A television producer called me recently to discuss a story she’s working on around declining customer service levels and what to do about it. We agreed that there’s been a big drop in customer service over the past two years.
I believe this problem is rooted in three common causes:
Misuse of Technology – forcing customers to use technology when they just want to talk with someone. This is often done by burying phone numbers deep in websites. Or customers are made to stumble their way through a maze of phone menu options to find someone who might take their call (“Press 1 to spend your money, 2 for a no, 3 to get ready, and 4 to go… away”.) In other cases, customers want self-serve technical options but are completely baffled by the twisted geek logic needed to find and follow the steps needed to solve their problem.
Inadequate Training – too many customer service providers are thrown into their roles and it’s left up to customers to give them on-the-job training. This often stems from short-sighted managers who don’t feel that investing time and money in proper training is worthwhile – especially for part-time or low paying service jobs. Often that’s because they’re feeding the Turnover Tornado; we don’t train servers effectively so they get frustrated and leave, which means we need to go hire more servers who we don’t properly train, these ill-equipped servers deliver poor service which causes frustrated customers to yell at them – or complain to management who then yells at them too – so they quit (“they don’t pay me enough to take this abuse”.)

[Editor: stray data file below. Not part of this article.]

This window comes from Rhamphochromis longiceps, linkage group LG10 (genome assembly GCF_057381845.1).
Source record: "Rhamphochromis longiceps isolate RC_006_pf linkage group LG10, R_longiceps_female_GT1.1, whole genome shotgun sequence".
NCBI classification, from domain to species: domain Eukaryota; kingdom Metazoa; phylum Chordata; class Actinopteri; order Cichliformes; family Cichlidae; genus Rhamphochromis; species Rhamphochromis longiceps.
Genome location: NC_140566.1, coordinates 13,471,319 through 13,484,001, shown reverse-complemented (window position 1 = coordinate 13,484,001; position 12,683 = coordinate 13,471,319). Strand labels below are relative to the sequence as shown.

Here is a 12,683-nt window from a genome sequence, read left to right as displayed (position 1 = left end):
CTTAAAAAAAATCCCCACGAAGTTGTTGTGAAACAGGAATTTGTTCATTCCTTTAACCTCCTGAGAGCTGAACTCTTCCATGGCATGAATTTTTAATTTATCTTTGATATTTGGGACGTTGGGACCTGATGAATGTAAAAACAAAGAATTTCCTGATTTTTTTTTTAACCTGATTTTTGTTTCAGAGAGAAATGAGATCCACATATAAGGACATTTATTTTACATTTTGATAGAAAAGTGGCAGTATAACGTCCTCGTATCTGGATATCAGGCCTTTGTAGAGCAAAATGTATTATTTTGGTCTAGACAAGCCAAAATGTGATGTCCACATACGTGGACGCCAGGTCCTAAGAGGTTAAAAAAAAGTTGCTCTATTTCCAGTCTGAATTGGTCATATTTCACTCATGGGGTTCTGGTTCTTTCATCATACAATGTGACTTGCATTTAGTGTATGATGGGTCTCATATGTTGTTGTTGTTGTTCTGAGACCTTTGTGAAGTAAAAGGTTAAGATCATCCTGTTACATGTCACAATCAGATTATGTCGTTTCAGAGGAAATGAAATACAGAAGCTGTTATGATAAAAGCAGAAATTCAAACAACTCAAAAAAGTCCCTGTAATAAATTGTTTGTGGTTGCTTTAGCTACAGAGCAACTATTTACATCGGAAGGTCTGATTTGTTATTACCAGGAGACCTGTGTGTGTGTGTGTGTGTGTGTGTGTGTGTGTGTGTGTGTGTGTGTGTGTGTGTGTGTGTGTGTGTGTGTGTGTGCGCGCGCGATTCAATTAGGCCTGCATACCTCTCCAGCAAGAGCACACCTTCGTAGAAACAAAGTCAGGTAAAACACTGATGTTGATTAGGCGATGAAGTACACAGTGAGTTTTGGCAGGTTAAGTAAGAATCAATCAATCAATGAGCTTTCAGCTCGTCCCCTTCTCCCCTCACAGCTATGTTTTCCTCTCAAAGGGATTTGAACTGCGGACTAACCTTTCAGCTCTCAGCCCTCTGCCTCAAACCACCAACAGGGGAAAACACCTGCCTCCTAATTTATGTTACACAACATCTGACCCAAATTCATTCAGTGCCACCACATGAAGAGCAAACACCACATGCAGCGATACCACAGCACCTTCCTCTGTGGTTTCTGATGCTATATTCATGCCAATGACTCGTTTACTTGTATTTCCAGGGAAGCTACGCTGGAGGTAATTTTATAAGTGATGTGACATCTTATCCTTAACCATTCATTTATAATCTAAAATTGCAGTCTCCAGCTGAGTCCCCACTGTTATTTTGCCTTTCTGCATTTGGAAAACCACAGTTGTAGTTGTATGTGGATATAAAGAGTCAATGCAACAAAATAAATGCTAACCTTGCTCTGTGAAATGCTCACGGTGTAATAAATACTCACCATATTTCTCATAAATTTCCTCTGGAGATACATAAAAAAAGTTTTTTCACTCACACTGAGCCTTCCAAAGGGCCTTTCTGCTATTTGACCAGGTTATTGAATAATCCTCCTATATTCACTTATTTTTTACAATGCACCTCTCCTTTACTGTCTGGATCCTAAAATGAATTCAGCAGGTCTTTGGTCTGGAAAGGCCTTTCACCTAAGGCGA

A Culture of Not Serving the Server – frontline service providers reflect the service and support they are getting from their organization. Disengaged, demoralized, and dissatisfied servers don’t produce satisfied customers. Managers wanting to improve customer service levels need to start with a deep and honest look in the mirror. In a poor service culture, people are often de-humanized and seen as just another set of assets that happen to be wrapped in skin (“we need more warm bodies, let’s get more bums in seats, we’ve got to reduce our head count…”.) Servers often pass along the disdain, neglect, or abuse they get from their manager.
Improving customer service and quality levels isn’t as simple as dunking service providers in a training program and throwing some incentives at them. Sustained and continuously improving service/quality is the result of strong leadership and organization effectiveness. You can review past blogs on customer service and a series of articles and steps on taking the service/quality improvement journey at Customer Service.
There are hopeful signs on the horizon for better customer service. As companies look for growth opportunities in stagnating markets, higher levels of customer service is a sure path to greater customer attraction, retention, and expanding “wallet share” with existing customers. Is your company one of the few that are waking up to the benefits of giving customers (internal or external) better choices between dealing with people and technology? Are you effectively serving your servers? How do you know?